I just made fresh ricotta for the first time, and I got a quart of whey out of it. Normally, I would just put the whey into bread dough, but now that you all are here, I thought I'd ask you what you'd do with it.

  • Posted by: Serene
  • October 2, 2010
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cookbookchick October 2, 2010
Try using some of that delicious ricotta to make gnocchi! I suggest using the recipe from The Zuni Cafe Cookbook by Judy Rodgers. I made the spinach version the first time I tried it. Her method is different from others I've seen, very clearly described and really almost magical the way the gnocchis form. I felt like I had really accomplished something and I am an experienced cook.
Serene October 2, 2010
Kayb: SO easy and SO good. I would go for it, if I were you. Best recipe I found is at http://marketcook.wordpress.com/2009/03/21/adventures-in-dairy/
Kayb October 2, 2010
How was the ricotta? I've never made it; anxious to try.
TheWimpyVegetarian October 2, 2010
Great question AJ. The ricotta I've made is regular milk + buttermilk. The whey recipe in Nourishing Traditions for the base of lacto-fermenting looks like it's from whole-milk buttermilk, so I'm thinking the whey is essentially the same. But I'd definitely be interested in hearing what others' experiences are!
AntoniaJames October 2, 2010
ChezSuzanne, I also bought that book recently (and have been making all kinds of great lacto-fermented things). Is the whey from ricotta the same, for this purpose, as the whey from yogurt or straight buttermilk? I've wondered about that. Ricotta is made (at least according to the recipes I've seen) using a combination of regular milk and buttermilk. I was actually going to post a foodpickle question about it!! ;o)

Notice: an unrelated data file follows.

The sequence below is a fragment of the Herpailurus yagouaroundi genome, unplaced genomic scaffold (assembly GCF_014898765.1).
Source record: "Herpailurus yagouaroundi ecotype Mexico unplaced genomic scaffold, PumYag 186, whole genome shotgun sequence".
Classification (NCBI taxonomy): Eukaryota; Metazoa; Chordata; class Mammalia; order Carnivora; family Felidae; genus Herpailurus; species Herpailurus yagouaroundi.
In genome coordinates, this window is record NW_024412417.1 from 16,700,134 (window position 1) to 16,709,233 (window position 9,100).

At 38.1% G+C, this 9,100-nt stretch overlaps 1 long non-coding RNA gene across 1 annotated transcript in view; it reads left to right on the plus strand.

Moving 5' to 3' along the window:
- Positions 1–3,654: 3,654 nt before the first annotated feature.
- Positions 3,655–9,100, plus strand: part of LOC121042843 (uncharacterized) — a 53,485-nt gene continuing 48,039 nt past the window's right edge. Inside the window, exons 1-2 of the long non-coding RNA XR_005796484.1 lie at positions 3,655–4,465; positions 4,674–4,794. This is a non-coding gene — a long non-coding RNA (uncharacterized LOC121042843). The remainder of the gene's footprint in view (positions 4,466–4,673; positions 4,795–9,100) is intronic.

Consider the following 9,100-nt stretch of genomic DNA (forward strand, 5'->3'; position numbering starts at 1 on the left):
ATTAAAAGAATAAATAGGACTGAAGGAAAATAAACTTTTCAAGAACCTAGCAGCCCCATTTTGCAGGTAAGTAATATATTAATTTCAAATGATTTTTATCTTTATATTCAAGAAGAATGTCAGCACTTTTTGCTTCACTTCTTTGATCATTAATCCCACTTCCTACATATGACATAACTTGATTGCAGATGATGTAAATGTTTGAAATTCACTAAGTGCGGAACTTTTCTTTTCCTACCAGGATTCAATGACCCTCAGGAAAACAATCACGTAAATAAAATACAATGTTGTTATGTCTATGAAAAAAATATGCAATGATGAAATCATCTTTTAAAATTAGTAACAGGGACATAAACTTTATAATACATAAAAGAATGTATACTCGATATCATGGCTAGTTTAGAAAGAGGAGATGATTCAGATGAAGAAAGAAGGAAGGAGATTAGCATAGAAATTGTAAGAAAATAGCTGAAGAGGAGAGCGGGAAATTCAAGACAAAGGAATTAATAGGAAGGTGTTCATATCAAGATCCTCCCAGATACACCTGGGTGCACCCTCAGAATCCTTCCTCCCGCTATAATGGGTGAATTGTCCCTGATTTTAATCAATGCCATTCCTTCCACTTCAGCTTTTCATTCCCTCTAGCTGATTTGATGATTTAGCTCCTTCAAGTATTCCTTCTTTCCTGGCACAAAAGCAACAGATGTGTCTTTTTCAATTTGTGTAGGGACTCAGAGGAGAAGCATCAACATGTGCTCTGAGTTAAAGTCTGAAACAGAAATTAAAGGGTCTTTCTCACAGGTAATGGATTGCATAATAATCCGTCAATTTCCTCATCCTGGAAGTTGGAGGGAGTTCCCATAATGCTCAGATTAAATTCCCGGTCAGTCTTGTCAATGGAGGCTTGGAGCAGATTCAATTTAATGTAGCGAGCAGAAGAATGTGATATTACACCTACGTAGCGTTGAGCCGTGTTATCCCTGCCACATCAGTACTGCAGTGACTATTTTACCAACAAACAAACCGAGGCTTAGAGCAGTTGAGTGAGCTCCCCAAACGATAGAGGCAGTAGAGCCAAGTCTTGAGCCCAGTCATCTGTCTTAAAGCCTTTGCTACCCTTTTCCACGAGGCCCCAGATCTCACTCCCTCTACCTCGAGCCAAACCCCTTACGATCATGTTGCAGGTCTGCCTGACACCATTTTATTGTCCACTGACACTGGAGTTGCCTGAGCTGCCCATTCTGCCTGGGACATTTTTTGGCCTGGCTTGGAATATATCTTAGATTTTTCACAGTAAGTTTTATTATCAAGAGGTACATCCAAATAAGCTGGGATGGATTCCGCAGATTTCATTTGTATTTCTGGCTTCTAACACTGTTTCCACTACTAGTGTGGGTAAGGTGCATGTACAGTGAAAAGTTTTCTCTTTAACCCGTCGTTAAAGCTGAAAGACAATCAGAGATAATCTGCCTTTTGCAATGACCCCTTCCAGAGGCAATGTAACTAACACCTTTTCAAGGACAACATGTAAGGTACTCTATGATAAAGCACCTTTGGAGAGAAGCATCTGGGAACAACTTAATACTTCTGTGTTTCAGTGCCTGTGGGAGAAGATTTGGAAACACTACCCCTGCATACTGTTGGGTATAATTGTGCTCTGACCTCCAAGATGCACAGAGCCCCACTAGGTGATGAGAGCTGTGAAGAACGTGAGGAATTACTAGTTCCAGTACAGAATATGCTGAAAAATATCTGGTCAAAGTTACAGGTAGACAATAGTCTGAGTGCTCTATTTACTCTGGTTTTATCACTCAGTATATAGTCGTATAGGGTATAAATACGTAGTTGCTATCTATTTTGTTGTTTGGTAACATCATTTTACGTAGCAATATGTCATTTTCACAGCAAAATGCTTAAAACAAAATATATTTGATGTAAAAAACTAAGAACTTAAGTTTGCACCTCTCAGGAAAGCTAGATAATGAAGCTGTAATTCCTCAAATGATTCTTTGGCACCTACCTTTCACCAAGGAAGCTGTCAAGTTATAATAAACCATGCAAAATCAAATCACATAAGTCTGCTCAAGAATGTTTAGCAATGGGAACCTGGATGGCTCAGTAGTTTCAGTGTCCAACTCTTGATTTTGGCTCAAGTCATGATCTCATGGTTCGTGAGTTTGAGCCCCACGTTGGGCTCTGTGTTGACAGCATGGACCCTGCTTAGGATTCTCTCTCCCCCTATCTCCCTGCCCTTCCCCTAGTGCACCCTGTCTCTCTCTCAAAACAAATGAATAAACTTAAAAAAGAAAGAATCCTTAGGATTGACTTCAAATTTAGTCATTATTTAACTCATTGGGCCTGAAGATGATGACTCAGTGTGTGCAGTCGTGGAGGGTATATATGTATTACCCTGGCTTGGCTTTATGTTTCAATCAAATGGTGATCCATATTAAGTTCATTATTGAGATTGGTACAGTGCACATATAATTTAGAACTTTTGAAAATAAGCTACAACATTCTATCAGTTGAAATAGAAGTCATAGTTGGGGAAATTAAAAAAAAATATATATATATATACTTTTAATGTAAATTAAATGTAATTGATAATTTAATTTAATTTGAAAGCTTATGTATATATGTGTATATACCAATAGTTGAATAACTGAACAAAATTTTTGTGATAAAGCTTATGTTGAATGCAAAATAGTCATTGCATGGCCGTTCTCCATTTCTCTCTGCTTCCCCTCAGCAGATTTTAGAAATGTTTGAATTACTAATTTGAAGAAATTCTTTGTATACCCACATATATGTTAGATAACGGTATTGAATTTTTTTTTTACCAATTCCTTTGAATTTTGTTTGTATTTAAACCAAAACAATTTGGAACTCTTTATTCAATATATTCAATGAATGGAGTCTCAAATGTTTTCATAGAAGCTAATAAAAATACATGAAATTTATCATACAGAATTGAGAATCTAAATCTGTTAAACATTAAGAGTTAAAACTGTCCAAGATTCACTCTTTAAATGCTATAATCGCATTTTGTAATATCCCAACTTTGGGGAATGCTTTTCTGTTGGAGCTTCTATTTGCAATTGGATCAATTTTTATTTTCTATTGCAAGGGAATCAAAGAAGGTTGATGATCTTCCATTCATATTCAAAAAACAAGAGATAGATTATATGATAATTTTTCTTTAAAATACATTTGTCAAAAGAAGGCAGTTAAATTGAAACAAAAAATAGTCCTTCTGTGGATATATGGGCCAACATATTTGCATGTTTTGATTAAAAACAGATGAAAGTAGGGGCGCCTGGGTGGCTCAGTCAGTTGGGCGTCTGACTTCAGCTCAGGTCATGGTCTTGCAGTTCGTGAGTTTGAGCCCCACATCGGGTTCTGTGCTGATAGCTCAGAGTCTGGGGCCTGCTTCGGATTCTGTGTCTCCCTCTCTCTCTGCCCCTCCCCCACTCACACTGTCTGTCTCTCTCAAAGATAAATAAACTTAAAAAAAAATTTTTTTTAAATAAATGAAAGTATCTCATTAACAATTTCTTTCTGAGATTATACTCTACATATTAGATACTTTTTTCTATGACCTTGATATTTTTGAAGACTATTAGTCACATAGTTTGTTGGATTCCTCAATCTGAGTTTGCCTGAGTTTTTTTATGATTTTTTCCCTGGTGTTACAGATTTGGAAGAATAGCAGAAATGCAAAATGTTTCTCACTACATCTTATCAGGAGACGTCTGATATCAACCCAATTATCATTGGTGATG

TheWimpyVegetarian October 2, 2010
I recently got the Nourishing Traditions cookbook and they call for whey in many of their lacto-fermented pickling recipes. The cookbook claims the whey will keep for about 6 months in the fridge. The whey allows you to cut down and sometime eliminate the salt as the whey's lactic acid provides the preservation role salt normally plays.
anyone October 2, 2010
Put it in your bath water.
Savorykitchen October 2, 2010
It's certainly an easy solution and it takes away a lot of the guilt about throwing it out. :-)
pierino October 2, 2010
I like the potted plants answer the best.
Savorykitchen October 2, 2010
I do use whey in bread dough - it's a nice use for it and it uses a lot of it.

You could use it as the liquid in a bean soup or another soup with fairly strong flavors. I find the sourness of the whey doesn't come through in a dish where the other ingredients have strong flavors. I tried it once in a lighter vegetable soup and didn't really like it there.

Finally, in desperation, I've also used it to water my outdoor potted plants.
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